Itinerary allowing access to a selection of the electronic editions of the Museum's publications.
The subalterns speak, we discover television; we sharpen our eyes and prick up our ears and listen to groups in danger of exclusion. Before us are the hypnotic performances of Sigalit Landau and the secret images of Osvaldo Lamborghini.
Antoni Abad, Judith Barry, Eugeni Bonet, Hans Magnus Enzensberger, John Grimonprez, Abdellah Karroun, Alan Pauls, Paul Preciado, Gayatri Chakravorty Spivak and so many other writers and artists in one click.
Domènec. Ni aquí ni enlloc / Not Here, Not Anywhere offers a retrospective of Domènec's work (Mataró, 1962) from the late nineties to the present. Using certain emblematic buildings or monuments of modernity as referents, Domènec analyses the proposals of the modern movement and its legacy within contemporary practice. Supporting his research are projects in situ, installations, maquettes, photographs, workshops, seminars and videos. Based on various local contexts, his work establishes a dialogue with other international themes to highlight the impact on the present of the utopian ideas that resulted from the Industrial Revolution and as a stand against capitalism.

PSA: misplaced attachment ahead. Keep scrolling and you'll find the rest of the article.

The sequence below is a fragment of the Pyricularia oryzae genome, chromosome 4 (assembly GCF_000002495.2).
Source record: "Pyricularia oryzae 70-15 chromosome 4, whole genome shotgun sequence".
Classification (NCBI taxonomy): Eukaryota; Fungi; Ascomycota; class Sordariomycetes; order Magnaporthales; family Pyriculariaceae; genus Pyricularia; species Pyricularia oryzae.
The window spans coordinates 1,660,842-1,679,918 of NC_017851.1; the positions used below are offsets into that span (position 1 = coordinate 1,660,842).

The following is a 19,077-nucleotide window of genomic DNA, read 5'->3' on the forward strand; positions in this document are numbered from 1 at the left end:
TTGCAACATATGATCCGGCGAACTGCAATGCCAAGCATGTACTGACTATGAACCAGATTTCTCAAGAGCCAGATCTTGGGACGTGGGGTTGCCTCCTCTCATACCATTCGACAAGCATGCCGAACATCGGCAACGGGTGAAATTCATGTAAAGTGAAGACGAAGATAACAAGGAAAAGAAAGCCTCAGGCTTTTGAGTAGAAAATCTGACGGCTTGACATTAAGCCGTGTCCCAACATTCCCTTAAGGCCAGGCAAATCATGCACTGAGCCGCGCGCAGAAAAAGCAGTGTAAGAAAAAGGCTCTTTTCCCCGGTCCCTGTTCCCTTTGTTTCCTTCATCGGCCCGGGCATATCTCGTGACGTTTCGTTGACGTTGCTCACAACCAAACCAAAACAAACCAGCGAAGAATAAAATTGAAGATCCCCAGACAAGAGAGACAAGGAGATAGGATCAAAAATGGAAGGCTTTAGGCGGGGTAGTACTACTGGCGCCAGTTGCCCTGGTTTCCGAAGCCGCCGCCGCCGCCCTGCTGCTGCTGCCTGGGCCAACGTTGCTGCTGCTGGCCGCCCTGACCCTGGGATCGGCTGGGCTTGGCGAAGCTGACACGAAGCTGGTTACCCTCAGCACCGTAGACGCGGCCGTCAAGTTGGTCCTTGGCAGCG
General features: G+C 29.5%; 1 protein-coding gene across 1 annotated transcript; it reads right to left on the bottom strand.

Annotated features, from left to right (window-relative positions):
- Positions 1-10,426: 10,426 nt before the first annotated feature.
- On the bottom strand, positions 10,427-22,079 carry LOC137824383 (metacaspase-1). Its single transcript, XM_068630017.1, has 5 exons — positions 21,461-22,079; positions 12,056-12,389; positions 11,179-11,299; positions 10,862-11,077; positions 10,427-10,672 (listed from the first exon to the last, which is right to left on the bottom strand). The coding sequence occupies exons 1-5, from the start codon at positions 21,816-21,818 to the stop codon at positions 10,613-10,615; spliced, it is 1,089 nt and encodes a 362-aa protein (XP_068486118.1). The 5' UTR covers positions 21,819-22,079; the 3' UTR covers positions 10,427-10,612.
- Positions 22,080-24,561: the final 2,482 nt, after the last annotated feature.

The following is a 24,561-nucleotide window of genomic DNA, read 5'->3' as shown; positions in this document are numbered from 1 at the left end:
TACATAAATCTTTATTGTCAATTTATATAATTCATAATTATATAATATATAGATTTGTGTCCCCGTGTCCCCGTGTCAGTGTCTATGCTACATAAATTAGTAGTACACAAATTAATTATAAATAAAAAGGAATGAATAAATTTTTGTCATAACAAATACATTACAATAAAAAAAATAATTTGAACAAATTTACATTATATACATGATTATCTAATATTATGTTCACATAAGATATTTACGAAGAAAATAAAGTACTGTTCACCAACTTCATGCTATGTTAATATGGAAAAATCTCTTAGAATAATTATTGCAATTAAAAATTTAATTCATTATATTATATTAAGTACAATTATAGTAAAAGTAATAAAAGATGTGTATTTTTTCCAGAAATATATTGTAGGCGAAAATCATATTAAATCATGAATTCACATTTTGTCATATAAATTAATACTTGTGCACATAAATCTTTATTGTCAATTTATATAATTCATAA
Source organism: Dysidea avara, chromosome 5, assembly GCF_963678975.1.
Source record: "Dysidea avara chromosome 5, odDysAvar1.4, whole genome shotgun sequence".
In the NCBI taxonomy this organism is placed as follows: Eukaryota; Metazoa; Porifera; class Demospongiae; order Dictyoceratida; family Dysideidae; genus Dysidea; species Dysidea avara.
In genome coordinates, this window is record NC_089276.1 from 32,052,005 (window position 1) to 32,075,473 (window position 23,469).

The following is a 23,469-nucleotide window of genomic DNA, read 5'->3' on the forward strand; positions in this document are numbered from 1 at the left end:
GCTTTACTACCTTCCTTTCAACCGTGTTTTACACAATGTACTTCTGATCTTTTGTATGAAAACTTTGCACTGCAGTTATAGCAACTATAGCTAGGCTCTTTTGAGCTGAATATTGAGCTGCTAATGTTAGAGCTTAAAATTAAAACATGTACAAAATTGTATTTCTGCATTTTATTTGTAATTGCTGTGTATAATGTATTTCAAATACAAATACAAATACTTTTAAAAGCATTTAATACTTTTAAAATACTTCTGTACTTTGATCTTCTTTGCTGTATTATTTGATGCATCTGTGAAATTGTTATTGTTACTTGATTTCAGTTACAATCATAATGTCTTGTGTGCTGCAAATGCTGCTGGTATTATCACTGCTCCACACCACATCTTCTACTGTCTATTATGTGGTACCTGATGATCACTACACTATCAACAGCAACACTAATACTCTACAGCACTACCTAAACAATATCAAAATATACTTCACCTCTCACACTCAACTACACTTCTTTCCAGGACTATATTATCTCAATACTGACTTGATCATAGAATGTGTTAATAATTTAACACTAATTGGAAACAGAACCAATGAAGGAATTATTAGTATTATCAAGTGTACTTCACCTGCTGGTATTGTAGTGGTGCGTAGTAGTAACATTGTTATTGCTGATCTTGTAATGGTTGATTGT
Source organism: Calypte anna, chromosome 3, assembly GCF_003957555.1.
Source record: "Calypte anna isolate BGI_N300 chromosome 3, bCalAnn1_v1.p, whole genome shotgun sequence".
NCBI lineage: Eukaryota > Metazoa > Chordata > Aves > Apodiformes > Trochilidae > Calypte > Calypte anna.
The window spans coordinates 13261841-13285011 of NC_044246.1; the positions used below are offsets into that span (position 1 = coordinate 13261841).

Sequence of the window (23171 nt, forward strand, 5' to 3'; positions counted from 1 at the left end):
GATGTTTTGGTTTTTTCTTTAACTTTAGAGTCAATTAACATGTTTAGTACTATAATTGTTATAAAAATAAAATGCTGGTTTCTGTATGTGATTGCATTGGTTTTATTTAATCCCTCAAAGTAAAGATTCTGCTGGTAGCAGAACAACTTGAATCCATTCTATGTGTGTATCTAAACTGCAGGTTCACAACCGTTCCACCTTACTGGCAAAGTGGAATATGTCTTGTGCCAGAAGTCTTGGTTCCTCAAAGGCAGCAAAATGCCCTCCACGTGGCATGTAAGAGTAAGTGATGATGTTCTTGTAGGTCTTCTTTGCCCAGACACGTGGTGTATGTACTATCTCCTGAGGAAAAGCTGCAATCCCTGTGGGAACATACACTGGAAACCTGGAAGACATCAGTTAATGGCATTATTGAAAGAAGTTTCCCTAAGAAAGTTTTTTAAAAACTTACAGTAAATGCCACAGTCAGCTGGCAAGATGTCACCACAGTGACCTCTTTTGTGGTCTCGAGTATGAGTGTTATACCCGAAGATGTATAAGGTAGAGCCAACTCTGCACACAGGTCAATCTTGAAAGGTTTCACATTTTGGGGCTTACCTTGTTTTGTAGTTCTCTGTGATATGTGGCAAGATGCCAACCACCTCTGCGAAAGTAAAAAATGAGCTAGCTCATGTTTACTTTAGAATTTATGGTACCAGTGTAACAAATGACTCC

MACBA re-examines a critical period in the work of Joan Rabascall, which is nonetheless largely unknown to the Catalan public. These works (collages, assemblages, photographs, superpositions) are an invitation to delve into some of his central concerns: the omnipresence of communication, the instrumentalisation of language by the powers that be, the stereotyped image of women, the growing militarisation of society, the transformative power of tourism, and the gradual computerisation of forms of knowledge.